Comte with Mission Fig Pop Tart

Eighth Course

I was appalled when the Honeydew Melon Sorbet was served while Pete was in the restroom. I have never been served at a fine dining restaurant while someone was not at the table. To top it off, this dish was melting as we all waited.

The cold honeydew and compressed watermelon was very refreshing and the basil oil and seeds went surprisingly well with the fruits, giving even more summer feel. This was the first dish where I felt any flavor synergy.

Honeydew Melon Sorbet

Ninth Course

Two of us got the Gateau Saint Nizier au Manjari. It sounds fancy but it was just average chocolate cake squares with mango chili relish that didn’t really go with it. The coconut milk sorbet and lime foam didn’t do much for us either.

Gateau Saint Nizier au Manjari

Two of us got the Lemon Verbena Vacherin. None of us tasted any telicherry in the panna cotta, but all of us enjoyed the very strawberry consomme, brightened with lemon sherbert.

Lemon Verbena Vacherin 2


Pete and Bobby both had double shot espressos with the mignardises. We all loved the macadamia nuts with a faint cocoa scent and flavor.

macadamia nuts

The rest was brought in what I think is a glass rimmer tray, but there was only one of each. They did bring more when Lon asked for it but it feels awkward to have to ask for more of these.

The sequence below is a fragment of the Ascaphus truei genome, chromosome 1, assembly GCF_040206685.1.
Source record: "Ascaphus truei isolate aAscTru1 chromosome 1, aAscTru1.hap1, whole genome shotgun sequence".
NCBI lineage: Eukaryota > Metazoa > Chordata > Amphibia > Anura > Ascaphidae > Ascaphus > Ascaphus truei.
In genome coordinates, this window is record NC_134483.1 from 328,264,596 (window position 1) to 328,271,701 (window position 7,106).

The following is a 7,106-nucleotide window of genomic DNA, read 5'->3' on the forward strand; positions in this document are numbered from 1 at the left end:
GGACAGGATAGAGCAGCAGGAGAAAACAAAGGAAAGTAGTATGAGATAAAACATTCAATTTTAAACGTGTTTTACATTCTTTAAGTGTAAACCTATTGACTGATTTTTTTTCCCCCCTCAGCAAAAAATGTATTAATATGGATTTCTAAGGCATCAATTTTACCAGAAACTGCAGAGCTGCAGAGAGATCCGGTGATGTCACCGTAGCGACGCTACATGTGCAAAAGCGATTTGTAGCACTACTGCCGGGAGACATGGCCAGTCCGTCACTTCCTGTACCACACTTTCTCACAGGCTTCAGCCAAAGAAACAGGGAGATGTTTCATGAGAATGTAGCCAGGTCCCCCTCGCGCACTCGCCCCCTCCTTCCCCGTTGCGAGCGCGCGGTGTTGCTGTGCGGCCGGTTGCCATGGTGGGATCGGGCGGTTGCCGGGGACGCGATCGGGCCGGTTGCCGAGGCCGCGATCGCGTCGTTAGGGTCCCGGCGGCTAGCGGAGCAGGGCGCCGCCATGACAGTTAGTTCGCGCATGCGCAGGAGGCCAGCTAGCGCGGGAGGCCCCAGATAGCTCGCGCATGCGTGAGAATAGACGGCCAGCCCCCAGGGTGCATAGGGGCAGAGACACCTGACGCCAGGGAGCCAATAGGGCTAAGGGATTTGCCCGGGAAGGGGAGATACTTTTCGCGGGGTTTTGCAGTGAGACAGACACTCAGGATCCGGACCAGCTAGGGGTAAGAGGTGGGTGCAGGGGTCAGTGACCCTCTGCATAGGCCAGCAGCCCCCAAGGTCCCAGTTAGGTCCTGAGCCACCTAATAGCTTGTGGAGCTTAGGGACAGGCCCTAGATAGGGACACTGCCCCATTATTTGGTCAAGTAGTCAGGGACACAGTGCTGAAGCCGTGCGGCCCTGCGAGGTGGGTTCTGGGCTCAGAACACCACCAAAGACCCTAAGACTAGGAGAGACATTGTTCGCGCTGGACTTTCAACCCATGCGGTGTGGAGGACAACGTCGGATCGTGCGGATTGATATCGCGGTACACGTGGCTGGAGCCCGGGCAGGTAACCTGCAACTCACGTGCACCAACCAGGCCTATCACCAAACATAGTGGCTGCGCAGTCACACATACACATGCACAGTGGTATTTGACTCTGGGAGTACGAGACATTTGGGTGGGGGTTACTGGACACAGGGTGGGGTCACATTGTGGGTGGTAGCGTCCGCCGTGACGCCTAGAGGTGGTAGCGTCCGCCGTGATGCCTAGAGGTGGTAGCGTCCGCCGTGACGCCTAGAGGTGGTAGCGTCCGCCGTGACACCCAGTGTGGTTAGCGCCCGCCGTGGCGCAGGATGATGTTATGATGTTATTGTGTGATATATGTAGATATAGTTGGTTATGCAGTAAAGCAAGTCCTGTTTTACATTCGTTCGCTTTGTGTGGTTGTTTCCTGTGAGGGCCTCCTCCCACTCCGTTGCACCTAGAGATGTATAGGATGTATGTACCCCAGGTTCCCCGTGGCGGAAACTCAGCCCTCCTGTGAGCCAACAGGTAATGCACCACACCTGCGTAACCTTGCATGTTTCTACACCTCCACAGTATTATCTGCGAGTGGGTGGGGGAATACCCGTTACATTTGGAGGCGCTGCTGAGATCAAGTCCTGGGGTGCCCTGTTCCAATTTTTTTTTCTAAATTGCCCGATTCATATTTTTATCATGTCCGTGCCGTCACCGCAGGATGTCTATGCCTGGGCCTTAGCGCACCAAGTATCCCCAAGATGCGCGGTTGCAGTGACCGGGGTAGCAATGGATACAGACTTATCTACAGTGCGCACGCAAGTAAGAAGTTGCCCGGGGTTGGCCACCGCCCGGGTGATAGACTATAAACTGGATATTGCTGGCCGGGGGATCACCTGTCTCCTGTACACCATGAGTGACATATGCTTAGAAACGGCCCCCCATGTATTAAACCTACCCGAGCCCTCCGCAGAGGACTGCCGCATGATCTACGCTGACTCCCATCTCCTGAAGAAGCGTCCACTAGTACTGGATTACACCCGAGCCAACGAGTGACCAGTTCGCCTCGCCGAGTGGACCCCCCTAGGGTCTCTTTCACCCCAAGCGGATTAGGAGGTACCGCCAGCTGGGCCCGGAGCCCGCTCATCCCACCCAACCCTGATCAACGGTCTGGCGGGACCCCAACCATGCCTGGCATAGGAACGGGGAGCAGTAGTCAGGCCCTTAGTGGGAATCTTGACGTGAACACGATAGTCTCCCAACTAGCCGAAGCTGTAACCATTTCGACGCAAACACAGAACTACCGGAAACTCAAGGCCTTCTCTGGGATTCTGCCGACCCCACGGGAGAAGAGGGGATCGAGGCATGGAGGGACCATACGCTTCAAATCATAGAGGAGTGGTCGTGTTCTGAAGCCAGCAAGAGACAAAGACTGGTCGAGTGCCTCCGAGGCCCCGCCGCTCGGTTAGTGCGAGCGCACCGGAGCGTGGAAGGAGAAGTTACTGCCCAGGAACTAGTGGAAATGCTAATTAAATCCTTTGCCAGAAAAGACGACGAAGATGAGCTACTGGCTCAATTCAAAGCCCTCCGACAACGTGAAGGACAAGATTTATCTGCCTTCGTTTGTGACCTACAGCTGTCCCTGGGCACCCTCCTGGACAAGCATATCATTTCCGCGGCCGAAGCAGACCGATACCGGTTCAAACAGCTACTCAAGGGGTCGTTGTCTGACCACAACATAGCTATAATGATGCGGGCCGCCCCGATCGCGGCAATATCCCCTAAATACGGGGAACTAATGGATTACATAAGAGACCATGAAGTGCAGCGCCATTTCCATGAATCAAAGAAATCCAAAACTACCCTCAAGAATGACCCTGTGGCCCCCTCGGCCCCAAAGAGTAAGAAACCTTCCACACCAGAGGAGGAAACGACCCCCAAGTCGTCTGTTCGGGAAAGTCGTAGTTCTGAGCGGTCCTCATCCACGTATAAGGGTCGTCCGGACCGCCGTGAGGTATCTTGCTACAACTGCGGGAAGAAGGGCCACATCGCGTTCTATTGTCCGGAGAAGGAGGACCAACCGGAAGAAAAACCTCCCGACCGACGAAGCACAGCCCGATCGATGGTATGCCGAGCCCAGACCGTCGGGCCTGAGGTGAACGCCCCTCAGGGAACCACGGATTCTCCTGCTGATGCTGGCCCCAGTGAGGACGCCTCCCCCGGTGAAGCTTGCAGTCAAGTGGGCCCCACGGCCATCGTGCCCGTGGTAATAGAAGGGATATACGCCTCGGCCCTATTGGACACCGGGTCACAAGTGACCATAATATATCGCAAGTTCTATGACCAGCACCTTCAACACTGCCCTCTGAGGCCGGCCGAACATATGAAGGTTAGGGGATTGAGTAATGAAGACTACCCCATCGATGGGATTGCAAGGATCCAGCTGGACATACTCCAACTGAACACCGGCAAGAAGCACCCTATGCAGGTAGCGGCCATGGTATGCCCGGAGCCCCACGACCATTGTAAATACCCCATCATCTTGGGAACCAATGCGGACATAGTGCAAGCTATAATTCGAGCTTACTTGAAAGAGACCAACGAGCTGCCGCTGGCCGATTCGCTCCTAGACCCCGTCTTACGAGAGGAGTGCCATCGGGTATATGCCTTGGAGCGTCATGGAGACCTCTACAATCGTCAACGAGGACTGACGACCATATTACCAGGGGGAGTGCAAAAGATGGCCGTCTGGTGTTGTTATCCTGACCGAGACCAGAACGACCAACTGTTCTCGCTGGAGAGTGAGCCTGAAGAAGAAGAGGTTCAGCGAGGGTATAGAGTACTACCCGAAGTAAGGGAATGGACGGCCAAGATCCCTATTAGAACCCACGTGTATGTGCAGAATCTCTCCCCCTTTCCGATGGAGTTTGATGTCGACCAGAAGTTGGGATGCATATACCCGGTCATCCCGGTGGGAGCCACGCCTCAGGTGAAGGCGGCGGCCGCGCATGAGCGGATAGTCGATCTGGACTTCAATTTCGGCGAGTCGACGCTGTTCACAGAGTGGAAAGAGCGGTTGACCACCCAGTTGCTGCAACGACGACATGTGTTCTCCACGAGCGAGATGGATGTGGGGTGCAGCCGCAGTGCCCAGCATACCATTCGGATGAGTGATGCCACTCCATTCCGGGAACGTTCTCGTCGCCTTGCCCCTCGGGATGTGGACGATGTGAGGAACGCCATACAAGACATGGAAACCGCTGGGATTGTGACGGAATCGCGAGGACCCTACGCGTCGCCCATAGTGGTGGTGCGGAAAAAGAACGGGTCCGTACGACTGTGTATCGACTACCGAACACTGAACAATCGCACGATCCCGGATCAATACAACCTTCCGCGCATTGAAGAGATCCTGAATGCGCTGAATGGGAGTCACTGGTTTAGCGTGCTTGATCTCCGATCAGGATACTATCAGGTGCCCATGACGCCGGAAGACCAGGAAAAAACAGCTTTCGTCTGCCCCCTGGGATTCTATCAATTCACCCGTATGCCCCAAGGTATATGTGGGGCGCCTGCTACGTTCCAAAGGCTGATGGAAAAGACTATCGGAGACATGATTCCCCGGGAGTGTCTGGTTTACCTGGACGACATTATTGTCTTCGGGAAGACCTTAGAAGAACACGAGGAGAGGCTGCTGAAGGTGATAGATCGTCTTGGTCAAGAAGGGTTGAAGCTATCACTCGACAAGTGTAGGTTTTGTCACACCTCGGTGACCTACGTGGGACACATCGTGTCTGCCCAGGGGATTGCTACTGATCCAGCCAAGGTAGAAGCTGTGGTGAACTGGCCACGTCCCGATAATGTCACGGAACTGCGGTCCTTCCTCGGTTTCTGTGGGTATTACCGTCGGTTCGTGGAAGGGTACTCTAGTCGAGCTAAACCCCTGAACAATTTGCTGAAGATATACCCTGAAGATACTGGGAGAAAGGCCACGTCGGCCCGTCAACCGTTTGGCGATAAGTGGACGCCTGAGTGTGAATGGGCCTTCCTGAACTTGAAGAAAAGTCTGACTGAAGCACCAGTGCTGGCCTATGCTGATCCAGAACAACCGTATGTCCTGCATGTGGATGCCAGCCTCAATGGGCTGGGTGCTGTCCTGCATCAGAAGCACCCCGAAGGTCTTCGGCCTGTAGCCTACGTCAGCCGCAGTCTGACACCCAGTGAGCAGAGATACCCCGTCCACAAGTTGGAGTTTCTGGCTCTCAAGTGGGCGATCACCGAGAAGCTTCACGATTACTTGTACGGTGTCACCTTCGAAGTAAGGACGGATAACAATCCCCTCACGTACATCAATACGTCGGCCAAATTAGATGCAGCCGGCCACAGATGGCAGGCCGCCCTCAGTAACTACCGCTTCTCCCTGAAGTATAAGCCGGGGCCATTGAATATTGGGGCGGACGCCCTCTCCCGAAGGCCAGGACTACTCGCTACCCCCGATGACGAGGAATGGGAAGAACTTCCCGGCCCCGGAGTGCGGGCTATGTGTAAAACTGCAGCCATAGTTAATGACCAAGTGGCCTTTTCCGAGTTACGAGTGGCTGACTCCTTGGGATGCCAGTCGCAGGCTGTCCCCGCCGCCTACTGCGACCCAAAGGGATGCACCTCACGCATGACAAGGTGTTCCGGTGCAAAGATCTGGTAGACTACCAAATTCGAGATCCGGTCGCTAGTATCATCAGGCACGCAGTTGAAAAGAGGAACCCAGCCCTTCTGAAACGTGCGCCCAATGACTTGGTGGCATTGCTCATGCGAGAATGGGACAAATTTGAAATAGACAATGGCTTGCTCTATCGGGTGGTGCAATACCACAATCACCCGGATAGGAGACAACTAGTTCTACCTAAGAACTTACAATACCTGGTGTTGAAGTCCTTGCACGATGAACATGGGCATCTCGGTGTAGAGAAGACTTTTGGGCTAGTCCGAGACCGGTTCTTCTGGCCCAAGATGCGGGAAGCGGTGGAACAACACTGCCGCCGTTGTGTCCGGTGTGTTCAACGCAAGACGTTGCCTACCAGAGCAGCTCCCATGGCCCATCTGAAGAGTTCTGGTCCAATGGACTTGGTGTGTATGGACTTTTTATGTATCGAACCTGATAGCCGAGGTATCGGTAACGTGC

petit fours

By the end of the meal, Lon was pretty angry, but I was just sad. I thought about whether my expectations were just set so high they couldn’t be met. It’s possible, but there were definite misses here. This is the top restaurant in the US with three Michelin stars. Shouldn’t it be flawless? Lon and I enjoyed the meal at Daniel so much more and Pete enjoyed a meal at Le Bernardin a lot more. Bobby didn’t feel like the meal met expectations. At The French Laundry, everything is cooked perfectly, looks beautiful, and they use the best ingredients. BUT, nothing is really exciting. The flavors don’t leap and I won’t remember any of this meal in just a week or so. Unfortunately, I will remember that I didn’t feel wanted there, and that I didn’t get the experience I dreamed of for $671 (just me and Lon, no alcohol).

butter cookies

posted by jessica at 01:09 PM Filed under American and New American, Restaurants, Travel. You can follow any responses to this entry through the RSS 2.0 feed. Both comments and pings are currently closed.